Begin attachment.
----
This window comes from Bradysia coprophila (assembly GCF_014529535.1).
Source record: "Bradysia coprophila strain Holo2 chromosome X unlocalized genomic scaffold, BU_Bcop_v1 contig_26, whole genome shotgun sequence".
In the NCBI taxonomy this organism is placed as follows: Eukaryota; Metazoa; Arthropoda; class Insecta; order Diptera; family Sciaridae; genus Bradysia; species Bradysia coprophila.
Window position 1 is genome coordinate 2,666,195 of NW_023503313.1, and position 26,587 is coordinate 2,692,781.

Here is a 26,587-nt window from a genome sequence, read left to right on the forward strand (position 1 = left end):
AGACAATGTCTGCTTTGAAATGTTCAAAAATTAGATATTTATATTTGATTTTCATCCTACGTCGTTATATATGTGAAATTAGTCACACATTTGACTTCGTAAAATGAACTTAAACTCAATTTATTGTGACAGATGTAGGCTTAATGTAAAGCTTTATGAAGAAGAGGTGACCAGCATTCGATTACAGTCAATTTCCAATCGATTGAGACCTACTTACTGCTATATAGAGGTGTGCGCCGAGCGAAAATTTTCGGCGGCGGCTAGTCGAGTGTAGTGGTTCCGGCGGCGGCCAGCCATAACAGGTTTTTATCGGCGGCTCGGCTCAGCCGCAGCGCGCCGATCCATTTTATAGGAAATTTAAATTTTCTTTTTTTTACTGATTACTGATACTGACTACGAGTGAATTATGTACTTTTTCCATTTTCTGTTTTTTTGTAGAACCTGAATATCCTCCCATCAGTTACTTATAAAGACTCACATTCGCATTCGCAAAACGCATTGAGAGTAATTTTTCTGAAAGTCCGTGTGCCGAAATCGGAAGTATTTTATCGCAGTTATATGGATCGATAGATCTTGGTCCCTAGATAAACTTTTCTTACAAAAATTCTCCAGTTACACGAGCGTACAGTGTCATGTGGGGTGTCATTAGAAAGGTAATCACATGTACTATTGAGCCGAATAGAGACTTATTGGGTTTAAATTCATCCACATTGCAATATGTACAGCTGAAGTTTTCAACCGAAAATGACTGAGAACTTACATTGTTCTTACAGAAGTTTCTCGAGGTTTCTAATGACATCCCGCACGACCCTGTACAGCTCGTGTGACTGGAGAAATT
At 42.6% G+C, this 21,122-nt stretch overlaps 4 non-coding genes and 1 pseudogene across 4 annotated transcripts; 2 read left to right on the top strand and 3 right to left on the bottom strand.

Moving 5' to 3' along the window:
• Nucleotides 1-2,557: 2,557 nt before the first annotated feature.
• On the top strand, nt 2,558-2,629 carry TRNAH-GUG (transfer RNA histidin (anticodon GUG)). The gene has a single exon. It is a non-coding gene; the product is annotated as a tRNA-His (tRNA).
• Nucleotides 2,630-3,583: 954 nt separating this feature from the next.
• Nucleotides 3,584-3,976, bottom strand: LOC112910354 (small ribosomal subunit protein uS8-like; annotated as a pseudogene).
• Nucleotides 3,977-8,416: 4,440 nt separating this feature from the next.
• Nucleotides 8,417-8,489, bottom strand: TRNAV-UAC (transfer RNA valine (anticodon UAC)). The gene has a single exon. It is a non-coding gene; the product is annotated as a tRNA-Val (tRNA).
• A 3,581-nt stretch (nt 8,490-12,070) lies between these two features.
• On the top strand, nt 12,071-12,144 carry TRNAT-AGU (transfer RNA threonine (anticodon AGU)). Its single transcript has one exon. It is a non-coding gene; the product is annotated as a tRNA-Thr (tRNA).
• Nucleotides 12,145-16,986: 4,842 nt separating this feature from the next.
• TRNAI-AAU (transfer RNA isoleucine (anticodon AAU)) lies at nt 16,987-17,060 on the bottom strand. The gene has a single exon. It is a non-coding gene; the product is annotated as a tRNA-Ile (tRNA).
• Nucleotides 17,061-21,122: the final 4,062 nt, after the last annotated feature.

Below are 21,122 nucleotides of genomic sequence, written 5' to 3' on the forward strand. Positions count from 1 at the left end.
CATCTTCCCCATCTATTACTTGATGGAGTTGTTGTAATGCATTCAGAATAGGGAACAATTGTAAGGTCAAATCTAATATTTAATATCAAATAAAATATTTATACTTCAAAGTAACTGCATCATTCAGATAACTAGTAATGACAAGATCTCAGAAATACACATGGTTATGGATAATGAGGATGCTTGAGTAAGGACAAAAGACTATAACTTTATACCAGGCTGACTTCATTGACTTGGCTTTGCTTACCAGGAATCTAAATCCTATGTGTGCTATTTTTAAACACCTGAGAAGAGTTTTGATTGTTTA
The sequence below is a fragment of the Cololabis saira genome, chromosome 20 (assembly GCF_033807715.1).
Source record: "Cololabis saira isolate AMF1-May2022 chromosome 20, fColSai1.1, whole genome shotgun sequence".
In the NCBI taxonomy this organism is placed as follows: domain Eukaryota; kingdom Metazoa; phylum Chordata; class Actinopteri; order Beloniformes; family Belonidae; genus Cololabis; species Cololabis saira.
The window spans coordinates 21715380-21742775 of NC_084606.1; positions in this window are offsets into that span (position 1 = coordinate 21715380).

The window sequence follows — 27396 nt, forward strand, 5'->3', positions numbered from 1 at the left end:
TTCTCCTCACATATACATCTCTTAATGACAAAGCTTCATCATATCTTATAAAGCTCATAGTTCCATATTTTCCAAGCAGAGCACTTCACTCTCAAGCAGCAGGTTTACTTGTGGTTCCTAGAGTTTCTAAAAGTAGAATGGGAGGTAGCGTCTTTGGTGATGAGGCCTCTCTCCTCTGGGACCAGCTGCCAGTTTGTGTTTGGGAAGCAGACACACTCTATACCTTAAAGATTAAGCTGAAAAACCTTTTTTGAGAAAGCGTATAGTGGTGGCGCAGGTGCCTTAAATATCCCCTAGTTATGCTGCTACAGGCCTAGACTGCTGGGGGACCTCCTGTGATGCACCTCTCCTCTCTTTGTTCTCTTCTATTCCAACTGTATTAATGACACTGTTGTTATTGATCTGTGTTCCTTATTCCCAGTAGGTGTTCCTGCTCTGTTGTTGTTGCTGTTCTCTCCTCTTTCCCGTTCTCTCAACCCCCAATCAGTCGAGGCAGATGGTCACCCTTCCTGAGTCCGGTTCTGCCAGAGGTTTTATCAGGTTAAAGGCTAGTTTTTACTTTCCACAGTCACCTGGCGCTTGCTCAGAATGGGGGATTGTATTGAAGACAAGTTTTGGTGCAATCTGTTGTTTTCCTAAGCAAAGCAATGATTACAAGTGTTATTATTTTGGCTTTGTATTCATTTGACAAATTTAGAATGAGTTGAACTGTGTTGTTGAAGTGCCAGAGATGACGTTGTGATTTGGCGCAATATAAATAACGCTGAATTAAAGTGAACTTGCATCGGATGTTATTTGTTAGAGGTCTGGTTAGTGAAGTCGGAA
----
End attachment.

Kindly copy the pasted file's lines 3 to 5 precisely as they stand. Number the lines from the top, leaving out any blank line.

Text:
In the NCBI taxonomy this organism is placed as follows: Eukaryota; Metazoa; Arthropoda; class Insecta; order Diptera; family Sciaridae; genus Bradysia; species Bradysia coprophila.
Window position 1 is genome coordinate 2,666,195 of NW_023503313.1, and position 26,587 is coordinate 2,692,781.

Here is a 26,587-nt window from a genome sequence, read left to right on the forward strand (position 1 = left end):